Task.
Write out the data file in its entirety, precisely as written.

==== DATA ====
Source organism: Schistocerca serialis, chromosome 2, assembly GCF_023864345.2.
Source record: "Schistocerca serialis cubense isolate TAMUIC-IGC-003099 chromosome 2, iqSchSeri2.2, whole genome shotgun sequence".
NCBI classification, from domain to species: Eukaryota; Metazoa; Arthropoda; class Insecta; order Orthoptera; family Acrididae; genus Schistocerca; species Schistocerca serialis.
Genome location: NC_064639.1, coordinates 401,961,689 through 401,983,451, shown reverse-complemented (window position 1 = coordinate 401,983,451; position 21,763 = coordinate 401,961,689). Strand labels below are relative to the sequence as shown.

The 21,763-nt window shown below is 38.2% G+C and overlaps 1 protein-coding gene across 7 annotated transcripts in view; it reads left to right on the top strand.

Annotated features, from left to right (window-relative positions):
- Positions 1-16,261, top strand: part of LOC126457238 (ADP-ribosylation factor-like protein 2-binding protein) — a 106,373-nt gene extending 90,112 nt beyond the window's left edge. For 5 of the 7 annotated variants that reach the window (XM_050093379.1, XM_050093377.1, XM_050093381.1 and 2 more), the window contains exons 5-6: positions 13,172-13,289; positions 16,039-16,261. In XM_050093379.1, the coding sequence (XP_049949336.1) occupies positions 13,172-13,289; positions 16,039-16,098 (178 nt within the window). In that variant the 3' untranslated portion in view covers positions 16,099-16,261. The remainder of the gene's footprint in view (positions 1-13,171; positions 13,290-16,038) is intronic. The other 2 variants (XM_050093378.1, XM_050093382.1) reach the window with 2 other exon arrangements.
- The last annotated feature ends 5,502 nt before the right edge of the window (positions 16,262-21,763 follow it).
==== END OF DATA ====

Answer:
Source organism: Schistocerca serialis, chromosome 2, assembly GCF_023864345.2.
Source record: "Schistocerca serialis cubense isolate TAMUIC-IGC-003099 chromosome 2, iqSchSeri2.2, whole genome shotgun sequence".
NCBI classification, from domain to species: Eukaryota; Metazoa; Arthropoda; class Insecta; order Orthoptera; family Acrididae; genus Schistocerca; species Schistocerca serialis.
Genome location: NC_064639.1, coordinates 401,961,689 through 401,983,451, shown reverse-complemented (window position 1 = coordinate 401,983,451; position 21,763 = coordinate 401,961,689). Strand labels below are relative to the sequence as shown.

The 21,763-nt window shown below is 38.2% G+C and overlaps 1 protein-coding gene across 7 annotated transcripts in view; it reads left to right on the top strand.

Annotated features, from left to right (window-relative positions):
- Positions 1-16,261, top strand: part of LOC126457238 (ADP-ribosylation factor-like protein 2-binding protein) — a 106,373-nt gene extending 90,112 nt beyond the window's left edge. For 5 of the 7 annotated variants that reach the window (XM_050093379.1, XM_050093377.1, XM_050093381.1 and 2 more), the window contains exons 5-6: positions 13,172-13,289; positions 16,039-16,261. In XM_050093379.1, the coding sequence (XP_049949336.1) occupies positions 13,172-13,289; positions 16,039-16,098 (178 nt within the window). In that variant the 3' untranslated portion in view covers positions 16,099-16,261. The remainder of the gene's footprint in view (positions 1-13,171; positions 13,290-16,038) is intronic. The other 2 variants (XM_050093378.1, XM_050093382.1) reach the window with 2 other exon arrangements.
- The last annotated feature ends 5,502 nt before the right edge of the window (positions 16,262-21,763 follow it).